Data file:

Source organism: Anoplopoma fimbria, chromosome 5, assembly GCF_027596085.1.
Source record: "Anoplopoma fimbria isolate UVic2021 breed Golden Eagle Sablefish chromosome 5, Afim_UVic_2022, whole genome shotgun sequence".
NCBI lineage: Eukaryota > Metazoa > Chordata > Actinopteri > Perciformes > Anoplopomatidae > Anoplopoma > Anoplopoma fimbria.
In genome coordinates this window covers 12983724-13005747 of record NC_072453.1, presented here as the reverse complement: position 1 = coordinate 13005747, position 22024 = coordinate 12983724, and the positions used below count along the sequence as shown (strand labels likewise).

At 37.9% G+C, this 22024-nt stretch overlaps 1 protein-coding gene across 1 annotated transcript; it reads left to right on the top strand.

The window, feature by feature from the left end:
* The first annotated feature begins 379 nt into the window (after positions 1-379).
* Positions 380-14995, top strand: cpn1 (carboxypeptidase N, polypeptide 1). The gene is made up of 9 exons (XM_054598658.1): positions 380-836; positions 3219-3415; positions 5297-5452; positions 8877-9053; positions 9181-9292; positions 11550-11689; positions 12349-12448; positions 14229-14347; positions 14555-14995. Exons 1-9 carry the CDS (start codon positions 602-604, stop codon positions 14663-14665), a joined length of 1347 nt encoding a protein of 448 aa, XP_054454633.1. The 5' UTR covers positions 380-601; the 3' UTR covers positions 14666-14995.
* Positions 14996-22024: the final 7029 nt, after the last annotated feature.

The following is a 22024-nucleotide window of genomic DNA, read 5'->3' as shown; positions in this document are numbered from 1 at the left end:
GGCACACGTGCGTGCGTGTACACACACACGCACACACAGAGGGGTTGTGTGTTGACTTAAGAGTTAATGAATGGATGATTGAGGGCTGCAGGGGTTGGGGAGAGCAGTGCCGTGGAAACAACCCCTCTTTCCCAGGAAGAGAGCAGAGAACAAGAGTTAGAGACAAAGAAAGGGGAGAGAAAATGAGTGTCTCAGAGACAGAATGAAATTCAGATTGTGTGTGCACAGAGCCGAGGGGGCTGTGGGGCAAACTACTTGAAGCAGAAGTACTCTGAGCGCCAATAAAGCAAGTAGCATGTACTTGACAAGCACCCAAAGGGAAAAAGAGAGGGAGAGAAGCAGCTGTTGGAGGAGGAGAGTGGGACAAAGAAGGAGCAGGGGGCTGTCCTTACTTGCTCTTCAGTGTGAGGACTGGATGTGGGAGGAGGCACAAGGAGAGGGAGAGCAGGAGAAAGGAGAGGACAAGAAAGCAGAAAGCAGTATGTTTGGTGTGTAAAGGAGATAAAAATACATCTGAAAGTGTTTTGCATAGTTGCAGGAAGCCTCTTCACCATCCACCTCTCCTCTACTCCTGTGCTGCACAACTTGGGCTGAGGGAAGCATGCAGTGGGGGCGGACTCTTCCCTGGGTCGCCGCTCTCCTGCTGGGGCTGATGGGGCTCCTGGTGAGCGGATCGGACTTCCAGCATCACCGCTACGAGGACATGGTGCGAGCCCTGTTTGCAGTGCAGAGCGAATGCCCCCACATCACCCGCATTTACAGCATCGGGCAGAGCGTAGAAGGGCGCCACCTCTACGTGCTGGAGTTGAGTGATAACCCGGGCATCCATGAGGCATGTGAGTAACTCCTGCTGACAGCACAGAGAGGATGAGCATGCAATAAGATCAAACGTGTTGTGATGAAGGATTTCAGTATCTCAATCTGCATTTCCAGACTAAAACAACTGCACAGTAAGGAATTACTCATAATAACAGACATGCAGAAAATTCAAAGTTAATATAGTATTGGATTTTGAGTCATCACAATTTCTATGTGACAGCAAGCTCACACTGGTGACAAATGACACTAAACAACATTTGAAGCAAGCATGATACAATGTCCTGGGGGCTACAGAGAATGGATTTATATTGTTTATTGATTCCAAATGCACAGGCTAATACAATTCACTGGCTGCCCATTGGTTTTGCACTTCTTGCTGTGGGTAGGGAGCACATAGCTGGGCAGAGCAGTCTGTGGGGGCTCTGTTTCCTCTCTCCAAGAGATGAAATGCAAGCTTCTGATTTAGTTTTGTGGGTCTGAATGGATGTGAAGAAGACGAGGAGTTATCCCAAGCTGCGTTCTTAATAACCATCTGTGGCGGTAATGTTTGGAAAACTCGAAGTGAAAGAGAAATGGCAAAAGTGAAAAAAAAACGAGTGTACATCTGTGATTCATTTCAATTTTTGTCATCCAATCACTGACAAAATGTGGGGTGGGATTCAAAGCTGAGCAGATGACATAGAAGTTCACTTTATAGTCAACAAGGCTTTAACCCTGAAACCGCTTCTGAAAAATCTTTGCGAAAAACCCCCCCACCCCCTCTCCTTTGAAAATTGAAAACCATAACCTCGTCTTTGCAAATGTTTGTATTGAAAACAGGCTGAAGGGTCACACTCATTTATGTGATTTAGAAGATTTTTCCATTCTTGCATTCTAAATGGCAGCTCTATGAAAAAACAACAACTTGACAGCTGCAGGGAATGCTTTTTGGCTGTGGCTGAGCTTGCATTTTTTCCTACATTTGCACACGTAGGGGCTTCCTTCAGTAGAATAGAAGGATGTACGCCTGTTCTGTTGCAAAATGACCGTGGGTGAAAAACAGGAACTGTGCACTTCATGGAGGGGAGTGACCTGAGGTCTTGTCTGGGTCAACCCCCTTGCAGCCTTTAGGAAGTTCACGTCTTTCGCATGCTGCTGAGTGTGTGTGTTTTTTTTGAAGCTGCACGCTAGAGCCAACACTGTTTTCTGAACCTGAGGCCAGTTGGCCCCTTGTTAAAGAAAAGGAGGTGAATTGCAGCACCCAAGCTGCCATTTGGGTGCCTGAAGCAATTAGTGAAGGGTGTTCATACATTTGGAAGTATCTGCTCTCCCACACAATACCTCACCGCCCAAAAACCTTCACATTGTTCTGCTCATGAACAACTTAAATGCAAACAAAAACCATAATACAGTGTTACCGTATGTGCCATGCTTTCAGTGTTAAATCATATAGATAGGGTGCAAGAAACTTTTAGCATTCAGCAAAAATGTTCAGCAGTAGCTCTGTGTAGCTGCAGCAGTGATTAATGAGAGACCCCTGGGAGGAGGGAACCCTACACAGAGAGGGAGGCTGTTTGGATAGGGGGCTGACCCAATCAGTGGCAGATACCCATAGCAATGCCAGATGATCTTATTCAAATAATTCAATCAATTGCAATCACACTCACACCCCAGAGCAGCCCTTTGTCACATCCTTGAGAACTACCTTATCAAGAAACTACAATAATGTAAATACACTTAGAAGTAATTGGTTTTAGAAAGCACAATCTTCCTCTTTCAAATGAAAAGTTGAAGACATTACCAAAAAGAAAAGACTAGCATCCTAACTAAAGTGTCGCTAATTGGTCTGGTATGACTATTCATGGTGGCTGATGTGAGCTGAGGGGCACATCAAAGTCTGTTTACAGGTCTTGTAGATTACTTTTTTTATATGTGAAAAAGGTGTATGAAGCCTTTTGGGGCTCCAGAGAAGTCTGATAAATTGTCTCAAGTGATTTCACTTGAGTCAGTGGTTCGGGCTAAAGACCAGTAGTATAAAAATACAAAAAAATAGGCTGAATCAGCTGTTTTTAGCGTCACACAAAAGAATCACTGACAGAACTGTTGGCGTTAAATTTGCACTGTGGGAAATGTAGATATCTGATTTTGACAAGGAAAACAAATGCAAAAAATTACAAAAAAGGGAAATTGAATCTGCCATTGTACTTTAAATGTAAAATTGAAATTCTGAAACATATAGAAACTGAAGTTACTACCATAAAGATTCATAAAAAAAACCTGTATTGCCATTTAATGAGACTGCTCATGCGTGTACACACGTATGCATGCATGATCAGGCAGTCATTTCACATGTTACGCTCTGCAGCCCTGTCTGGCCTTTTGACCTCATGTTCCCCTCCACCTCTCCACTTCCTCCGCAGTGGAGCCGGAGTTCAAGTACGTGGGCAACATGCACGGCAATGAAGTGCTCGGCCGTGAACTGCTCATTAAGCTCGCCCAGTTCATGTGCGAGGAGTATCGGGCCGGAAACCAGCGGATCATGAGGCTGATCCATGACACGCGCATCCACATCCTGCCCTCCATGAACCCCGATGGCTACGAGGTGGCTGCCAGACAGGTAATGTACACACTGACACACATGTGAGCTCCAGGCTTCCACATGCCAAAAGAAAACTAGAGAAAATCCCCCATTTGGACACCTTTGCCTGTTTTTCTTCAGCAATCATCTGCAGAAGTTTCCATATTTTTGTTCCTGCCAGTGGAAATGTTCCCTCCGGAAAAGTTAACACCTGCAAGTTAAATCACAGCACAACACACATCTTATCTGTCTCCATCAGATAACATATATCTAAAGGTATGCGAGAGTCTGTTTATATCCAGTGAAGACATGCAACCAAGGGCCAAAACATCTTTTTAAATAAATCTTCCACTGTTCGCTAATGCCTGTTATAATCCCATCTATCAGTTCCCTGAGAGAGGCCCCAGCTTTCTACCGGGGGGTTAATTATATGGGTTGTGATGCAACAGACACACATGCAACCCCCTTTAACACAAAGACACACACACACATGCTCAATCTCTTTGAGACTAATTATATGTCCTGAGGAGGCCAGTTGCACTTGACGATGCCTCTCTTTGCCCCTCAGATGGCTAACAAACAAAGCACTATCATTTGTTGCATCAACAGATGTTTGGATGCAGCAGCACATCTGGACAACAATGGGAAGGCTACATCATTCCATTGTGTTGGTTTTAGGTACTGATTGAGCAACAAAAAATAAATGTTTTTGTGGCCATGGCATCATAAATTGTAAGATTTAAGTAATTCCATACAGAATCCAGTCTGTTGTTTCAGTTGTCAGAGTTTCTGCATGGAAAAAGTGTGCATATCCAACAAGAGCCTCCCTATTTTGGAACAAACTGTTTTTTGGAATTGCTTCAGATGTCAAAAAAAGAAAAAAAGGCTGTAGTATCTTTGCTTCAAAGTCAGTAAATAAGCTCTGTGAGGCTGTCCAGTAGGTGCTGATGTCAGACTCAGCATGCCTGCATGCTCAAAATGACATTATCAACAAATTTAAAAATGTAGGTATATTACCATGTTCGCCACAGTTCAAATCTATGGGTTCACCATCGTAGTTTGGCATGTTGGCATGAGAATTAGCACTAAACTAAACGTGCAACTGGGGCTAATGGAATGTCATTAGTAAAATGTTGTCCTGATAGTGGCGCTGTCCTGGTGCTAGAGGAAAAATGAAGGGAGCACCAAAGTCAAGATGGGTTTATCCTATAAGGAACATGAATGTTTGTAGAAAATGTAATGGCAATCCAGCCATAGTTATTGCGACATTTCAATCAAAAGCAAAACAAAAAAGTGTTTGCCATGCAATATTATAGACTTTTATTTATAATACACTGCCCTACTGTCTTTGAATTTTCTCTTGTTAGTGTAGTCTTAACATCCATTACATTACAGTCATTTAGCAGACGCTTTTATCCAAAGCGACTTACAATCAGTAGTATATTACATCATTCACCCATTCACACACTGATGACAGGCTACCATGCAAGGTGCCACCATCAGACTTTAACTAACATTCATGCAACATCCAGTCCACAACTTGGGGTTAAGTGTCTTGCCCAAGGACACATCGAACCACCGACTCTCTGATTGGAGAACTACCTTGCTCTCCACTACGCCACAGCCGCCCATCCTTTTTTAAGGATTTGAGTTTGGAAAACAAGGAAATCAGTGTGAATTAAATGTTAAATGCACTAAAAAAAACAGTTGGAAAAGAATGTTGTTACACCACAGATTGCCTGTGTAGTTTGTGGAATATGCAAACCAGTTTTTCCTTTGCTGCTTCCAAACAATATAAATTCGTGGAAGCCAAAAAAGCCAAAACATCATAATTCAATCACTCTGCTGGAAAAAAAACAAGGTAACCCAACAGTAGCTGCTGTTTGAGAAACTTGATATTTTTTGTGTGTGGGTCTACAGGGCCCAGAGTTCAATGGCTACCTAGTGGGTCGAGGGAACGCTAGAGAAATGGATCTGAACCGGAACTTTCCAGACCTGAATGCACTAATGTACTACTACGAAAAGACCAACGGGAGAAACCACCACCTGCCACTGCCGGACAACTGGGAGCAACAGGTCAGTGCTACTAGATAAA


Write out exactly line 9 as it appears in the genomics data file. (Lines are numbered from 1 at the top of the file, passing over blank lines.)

* Positions 14996-22024: the final 7029 nt, after the last annotated feature.